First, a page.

Bunny hopping was removed from competitive play with zblock, and later on made to be disabled by the server. CS has a whole other side to it where people don't even play on normal maps, and bunny hopping is part of it or the main challenge.
Continuing my point, during the development of Quake 2, bunny hopping was "fixed" but players complained, and it eventually got added back in. It remains a central part of Quake gameplay. Action Quake 2, a mod for Quake 2, had bunny hopping in it like Quake 2. The mod developers then moved on and made Counter Strike. CS featured bhoping prominently up until version 1.3.
These games have always lived and breathed bunny hopping, it has been a huge part of the game, and has influenced the creation of many games (CPMA, Warsow, DeFRaG, etc), and even started a new genre of game that requires of focuses on skilled movement.
CS 1.3 had uncapped speeds, meaning you could accelerate to enormous speeds with bhopping. The speed was mostly capped in the next release, but bhopping was not eliminated, it's used to overcome surface friction, maintaining momentum. There's an entire community built around it: http://xtreme-jumps.eu/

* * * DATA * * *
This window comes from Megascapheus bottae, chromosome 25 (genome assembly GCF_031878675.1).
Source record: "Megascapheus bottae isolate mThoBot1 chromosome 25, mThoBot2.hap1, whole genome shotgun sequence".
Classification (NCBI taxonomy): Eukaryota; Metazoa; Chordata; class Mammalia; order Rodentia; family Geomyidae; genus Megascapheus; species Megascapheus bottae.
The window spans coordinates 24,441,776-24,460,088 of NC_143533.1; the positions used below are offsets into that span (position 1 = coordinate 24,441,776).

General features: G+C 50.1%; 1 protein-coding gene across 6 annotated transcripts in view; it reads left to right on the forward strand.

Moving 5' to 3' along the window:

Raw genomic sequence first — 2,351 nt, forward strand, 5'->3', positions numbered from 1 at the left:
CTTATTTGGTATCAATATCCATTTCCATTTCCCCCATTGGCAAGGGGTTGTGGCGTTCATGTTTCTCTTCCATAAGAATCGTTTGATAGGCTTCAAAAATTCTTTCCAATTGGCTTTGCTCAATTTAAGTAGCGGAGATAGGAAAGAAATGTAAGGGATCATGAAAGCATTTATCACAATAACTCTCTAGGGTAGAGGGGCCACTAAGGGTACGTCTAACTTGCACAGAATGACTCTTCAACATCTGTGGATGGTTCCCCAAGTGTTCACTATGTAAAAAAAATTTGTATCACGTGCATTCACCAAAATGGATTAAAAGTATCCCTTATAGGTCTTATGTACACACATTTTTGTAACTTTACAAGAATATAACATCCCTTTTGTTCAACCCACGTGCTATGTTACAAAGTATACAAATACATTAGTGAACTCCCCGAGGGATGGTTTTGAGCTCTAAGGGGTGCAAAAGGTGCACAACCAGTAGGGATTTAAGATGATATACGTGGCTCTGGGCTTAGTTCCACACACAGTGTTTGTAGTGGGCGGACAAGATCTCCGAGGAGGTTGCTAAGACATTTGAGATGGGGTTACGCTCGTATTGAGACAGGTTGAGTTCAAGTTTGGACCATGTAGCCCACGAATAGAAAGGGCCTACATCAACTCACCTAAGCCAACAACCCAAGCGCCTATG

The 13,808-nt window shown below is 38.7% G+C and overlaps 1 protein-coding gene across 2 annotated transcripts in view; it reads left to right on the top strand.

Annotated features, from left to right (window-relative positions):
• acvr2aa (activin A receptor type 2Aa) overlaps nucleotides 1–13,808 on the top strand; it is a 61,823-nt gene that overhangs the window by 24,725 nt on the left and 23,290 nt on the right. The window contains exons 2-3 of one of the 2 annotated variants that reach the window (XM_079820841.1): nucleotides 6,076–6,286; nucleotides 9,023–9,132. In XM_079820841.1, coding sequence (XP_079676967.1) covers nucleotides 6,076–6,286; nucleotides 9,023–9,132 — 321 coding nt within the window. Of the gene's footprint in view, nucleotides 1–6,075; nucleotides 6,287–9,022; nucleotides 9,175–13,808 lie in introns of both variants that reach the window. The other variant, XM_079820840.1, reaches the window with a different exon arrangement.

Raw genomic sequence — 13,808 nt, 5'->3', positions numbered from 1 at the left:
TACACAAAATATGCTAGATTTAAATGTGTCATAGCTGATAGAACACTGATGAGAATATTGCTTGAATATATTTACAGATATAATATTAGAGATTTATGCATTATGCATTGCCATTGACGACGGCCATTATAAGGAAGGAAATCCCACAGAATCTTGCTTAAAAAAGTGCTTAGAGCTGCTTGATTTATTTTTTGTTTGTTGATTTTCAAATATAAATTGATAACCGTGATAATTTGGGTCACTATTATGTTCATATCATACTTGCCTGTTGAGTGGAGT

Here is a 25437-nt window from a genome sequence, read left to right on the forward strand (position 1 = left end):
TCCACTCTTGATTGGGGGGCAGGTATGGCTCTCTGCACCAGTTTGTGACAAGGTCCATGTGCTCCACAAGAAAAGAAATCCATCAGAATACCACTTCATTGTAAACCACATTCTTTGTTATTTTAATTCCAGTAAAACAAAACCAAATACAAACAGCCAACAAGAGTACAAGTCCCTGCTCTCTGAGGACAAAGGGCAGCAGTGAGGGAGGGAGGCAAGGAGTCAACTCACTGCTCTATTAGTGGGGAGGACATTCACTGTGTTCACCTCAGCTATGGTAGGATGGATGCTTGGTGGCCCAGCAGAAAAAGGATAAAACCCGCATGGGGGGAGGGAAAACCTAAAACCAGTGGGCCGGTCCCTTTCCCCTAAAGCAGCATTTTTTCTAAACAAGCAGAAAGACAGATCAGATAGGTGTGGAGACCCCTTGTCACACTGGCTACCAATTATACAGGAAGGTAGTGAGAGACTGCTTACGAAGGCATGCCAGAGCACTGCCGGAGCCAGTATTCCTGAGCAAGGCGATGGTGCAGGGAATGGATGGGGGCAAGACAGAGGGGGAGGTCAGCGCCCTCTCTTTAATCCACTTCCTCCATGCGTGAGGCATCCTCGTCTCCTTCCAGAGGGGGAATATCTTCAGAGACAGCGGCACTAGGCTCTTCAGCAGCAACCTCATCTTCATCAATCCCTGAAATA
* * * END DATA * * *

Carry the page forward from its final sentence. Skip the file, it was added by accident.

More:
Nothing is stopping you from using this as a framework and adding your own styles over the 'flatness'. If anything this is a much nicer base to work off of than if you started with something that had poorly made gradients.
> So you're saying that we should either be willing to pay $5/m for an RSS reader service, or $5/m to host the service ourselves?
Why is that so unreasonable? Though, I think it's likely that the hosted solution would be much cheaper than self-hosting, since you don't need to rent one server per user, a hosted solution could be much more efficient.